Using data from one of the world's oldest continuing studies of aging men, researchers have discovered a possible connection -- in the form of a certain type of gene -- between body height and lifespan.
A newly published paper in PLOS ONE using data from a nearly 50-year-old study reveals that a certain protective form of the longevity gene FOXO3 was commonly found in men who stood 5’2″ or less, and that those men lived longer than their taller counterparts. In fact, says study investigator and University of Hawaii professor Dr. Bradley Willcox, across a 12-inch range from five to six feet, “the taller [they] got, the shorter [they] lived.” The shorter men also tended to have lower blood insulin levels and less cancer. Willcox also notes that healthy living can still offset having a typical genotype “no matter how tall you are.”
What’s the Big Idea?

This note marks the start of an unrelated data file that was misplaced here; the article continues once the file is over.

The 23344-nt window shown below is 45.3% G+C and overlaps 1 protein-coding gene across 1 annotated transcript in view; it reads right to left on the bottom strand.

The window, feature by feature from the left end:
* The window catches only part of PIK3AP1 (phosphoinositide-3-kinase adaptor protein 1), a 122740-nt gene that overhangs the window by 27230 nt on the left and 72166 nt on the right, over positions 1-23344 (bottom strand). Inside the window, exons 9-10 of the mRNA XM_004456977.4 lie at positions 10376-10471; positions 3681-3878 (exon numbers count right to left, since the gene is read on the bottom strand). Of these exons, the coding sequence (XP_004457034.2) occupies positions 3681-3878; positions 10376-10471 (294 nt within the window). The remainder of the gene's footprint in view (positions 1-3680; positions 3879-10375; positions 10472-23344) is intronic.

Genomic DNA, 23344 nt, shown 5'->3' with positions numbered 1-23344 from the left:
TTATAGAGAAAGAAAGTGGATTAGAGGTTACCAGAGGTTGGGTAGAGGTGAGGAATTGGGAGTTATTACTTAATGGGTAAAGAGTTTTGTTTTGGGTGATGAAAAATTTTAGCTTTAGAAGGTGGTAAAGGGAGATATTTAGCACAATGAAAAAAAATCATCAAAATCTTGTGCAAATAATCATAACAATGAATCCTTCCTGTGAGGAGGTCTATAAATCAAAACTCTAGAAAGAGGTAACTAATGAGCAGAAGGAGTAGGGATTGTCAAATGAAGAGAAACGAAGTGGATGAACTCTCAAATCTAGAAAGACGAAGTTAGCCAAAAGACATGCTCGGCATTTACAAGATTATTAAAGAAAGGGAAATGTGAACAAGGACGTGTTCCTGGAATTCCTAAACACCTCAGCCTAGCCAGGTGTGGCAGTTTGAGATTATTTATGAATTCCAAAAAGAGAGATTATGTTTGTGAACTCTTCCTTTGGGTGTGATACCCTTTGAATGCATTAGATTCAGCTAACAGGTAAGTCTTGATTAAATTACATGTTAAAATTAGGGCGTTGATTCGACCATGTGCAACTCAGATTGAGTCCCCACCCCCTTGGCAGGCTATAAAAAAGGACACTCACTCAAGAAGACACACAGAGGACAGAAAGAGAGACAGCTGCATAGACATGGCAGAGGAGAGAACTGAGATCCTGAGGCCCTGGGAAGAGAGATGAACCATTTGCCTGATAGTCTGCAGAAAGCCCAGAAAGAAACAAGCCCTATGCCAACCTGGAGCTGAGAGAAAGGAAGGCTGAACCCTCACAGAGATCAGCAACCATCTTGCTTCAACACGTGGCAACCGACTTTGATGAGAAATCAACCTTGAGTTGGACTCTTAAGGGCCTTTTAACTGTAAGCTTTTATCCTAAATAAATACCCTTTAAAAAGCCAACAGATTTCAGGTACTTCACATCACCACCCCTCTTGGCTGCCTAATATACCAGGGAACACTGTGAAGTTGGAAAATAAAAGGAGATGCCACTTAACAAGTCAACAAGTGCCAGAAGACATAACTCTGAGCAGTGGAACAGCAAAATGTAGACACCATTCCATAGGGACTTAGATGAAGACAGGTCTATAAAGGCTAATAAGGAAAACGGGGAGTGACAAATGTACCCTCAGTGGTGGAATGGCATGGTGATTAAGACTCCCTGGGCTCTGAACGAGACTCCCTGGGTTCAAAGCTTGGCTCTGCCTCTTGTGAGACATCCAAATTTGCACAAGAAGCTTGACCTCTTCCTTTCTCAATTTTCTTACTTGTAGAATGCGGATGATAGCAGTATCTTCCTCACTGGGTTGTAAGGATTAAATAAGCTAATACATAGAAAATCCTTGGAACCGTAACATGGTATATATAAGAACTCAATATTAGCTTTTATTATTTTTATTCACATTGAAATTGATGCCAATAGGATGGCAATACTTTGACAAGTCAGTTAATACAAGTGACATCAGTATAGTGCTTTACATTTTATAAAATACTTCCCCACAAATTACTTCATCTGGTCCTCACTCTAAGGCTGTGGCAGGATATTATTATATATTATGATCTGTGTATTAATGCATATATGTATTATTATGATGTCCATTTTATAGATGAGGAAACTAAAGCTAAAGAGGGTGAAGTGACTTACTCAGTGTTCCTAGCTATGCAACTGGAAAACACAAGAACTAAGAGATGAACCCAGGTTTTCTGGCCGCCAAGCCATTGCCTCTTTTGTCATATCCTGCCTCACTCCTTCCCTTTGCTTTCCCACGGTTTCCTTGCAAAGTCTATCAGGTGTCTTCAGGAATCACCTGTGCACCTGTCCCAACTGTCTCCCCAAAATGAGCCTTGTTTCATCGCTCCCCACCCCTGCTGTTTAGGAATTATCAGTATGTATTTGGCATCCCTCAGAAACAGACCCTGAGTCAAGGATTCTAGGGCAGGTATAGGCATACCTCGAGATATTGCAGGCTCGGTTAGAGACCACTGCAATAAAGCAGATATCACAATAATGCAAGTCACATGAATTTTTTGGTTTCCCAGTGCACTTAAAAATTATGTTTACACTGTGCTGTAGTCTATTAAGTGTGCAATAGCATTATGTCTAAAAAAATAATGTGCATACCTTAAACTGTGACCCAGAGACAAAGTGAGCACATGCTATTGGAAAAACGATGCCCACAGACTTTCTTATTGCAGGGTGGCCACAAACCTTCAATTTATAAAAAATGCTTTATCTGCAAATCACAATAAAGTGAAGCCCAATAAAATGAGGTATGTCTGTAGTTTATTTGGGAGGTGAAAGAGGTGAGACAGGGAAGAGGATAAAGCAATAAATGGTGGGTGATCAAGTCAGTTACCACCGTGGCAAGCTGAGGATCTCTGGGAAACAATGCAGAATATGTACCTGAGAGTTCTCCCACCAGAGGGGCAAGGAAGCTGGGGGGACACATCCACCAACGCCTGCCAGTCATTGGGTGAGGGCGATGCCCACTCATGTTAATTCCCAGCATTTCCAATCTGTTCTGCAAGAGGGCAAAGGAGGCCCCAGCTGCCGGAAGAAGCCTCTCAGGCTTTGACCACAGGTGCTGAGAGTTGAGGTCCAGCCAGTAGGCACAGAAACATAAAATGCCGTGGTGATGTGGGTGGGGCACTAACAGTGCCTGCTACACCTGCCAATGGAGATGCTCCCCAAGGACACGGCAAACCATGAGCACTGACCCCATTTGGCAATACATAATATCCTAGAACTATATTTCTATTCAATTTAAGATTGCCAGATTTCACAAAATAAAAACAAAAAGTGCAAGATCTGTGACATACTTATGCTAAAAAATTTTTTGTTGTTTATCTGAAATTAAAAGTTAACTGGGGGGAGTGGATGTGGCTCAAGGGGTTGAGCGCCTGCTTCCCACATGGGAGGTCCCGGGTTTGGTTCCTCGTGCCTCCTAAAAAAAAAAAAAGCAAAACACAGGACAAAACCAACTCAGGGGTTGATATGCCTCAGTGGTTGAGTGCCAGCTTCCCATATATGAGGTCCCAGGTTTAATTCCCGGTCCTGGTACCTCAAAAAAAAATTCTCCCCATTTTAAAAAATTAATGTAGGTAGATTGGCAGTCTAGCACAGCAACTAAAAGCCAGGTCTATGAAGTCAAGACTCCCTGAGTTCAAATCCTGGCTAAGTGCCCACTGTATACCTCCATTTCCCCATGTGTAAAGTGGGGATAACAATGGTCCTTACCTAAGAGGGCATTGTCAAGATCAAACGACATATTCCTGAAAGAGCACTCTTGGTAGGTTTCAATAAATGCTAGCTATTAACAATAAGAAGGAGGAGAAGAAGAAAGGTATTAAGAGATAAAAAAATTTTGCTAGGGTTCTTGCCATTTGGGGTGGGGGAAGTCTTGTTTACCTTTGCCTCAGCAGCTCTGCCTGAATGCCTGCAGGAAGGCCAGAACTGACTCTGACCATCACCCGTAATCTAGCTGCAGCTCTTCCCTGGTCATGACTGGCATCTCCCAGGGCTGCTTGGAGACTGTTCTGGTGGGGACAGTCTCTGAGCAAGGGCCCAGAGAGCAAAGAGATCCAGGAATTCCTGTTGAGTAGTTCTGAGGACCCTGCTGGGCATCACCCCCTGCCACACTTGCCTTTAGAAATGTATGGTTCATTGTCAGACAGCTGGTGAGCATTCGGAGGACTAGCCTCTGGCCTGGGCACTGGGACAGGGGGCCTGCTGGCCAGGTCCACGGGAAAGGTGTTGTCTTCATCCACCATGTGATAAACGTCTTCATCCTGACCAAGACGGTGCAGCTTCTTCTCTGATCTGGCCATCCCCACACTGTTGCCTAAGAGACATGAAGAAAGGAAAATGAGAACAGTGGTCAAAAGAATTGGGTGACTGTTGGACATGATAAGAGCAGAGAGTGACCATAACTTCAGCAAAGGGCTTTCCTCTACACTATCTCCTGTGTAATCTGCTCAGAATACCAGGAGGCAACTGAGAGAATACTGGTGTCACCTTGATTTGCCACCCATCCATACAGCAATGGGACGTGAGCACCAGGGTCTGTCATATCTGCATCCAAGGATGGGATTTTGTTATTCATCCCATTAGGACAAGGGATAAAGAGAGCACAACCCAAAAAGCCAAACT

Similar connections between longevity and body size had been made in animals ranging from yeast to mice, but the study represents the first time one has been discovered in humans. The data came from the Kuakini Honolulu Heart Program, which since 1965 has been monitoring the health and lifestyle conditions of over 8,000 American men of Japanese ancestry who were born between 1900 and 1919. A little less than one-sixth of those men lived into their 90s and 100s, and another 250 are still alive today.
The surge in devices marketed towards children is creating a corresponding demand for testers in target age ranges. One enterprising 11-year-old even heads a startup that charges companies for access to his groups of young consultants.